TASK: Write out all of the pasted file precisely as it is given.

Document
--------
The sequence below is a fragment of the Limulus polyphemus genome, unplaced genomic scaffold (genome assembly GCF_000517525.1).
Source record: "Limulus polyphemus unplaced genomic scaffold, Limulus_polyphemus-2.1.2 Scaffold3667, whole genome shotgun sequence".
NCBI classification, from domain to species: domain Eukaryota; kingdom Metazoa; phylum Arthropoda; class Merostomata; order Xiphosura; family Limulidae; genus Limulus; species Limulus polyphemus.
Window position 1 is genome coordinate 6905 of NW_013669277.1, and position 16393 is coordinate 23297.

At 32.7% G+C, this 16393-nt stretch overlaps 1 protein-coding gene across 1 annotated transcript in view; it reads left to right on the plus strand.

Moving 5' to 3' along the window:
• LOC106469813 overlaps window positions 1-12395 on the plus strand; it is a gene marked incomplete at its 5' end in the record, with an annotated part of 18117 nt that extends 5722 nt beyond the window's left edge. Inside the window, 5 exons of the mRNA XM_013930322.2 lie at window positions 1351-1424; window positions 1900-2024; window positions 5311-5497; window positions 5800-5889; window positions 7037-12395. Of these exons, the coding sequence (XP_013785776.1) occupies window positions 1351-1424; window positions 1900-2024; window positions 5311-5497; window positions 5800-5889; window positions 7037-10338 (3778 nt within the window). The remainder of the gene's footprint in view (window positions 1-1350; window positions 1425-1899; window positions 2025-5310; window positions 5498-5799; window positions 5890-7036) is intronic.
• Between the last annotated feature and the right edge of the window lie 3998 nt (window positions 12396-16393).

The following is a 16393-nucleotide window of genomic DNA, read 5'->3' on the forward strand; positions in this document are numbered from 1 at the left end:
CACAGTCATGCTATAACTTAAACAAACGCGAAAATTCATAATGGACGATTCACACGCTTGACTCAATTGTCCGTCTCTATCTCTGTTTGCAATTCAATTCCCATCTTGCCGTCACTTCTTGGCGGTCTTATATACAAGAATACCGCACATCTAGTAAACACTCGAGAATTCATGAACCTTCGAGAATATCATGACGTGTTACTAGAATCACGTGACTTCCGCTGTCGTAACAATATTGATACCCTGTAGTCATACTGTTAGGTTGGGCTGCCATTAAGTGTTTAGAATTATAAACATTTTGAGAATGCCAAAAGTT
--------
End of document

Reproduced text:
The sequence below is a fragment of the Limulus polyphemus genome, unplaced genomic scaffold (genome assembly GCF_000517525.1).
Source record: "Limulus polyphemus unplaced genomic scaffold, Limulus_polyphemus-2.1.2 Scaffold3667, whole genome shotgun sequence".
NCBI classification, from domain to species: domain Eukaryota; kingdom Metazoa; phylum Arthropoda; class Merostomata; order Xiphosura; family Limulidae; genus Limulus; species Limulus polyphemus.
Window position 1 is genome coordinate 6905 of NW_013669277.1, and position 16393 is coordinate 23297.

At 32.7% G+C, this 16393-nt stretch overlaps 1 protein-coding gene across 1 annotated transcript in view; it reads left to right on the plus strand.

Moving 5' to 3' along the window:
• LOC106469813 overlaps window positions 1-12395 on the plus strand; it is a gene marked incomplete at its 5' end in the record, with an annotated part of 18117 nt that extends 5722 nt beyond the window's left edge. Inside the window, 5 exons of the mRNA XM_013930322.2 lie at window positions 1351-1424; window positions 1900-2024; window positions 5311-5497; window positions 5800-5889; window positions 7037-12395. Of these exons, the coding sequence (XP_013785776.1) occupies window positions 1351-1424; window positions 1900-2024; window positions 5311-5497; window positions 5800-5889; window positions 7037-10338 (3778 nt within the window). The remainder of the gene's footprint in view (window positions 1-1350; window positions 1425-1899; window positions 2025-5310; window positions 5498-5799; window positions 5890-7036) is intronic.
• Between the last annotated feature and the right edge of the window lie 3998 nt (window positions 12396-16393).

The following is a 16393-nucleotide window of genomic DNA, read 5'->3' on the forward strand; positions in this document are numbered from 1 at the left end:
CACAGTCATGCTATAACTTAAACAAACGCGAAAATTCATAATGGACGATTCACACGCTTGACTCAATTGTCCGTCTCTATCTCTGTTTGCAATTCAATTCCCATCTTGCCGTCACTTCTTGGCGGTCTTATATACAAGAATACCGCACATCTAGTAAACACTCGAGAATTCATGAACCTTCGAGAATATCATGACGTGTTACTAGAATCACGTGACTTCCGCTGTCGTAACAATATTGATACCCTGTAGTCATACTGTTAGGTTGGGCTGCCATTAAGTGTTTAGAATTATAAACATTTTGAGAATGCCAAAAGTT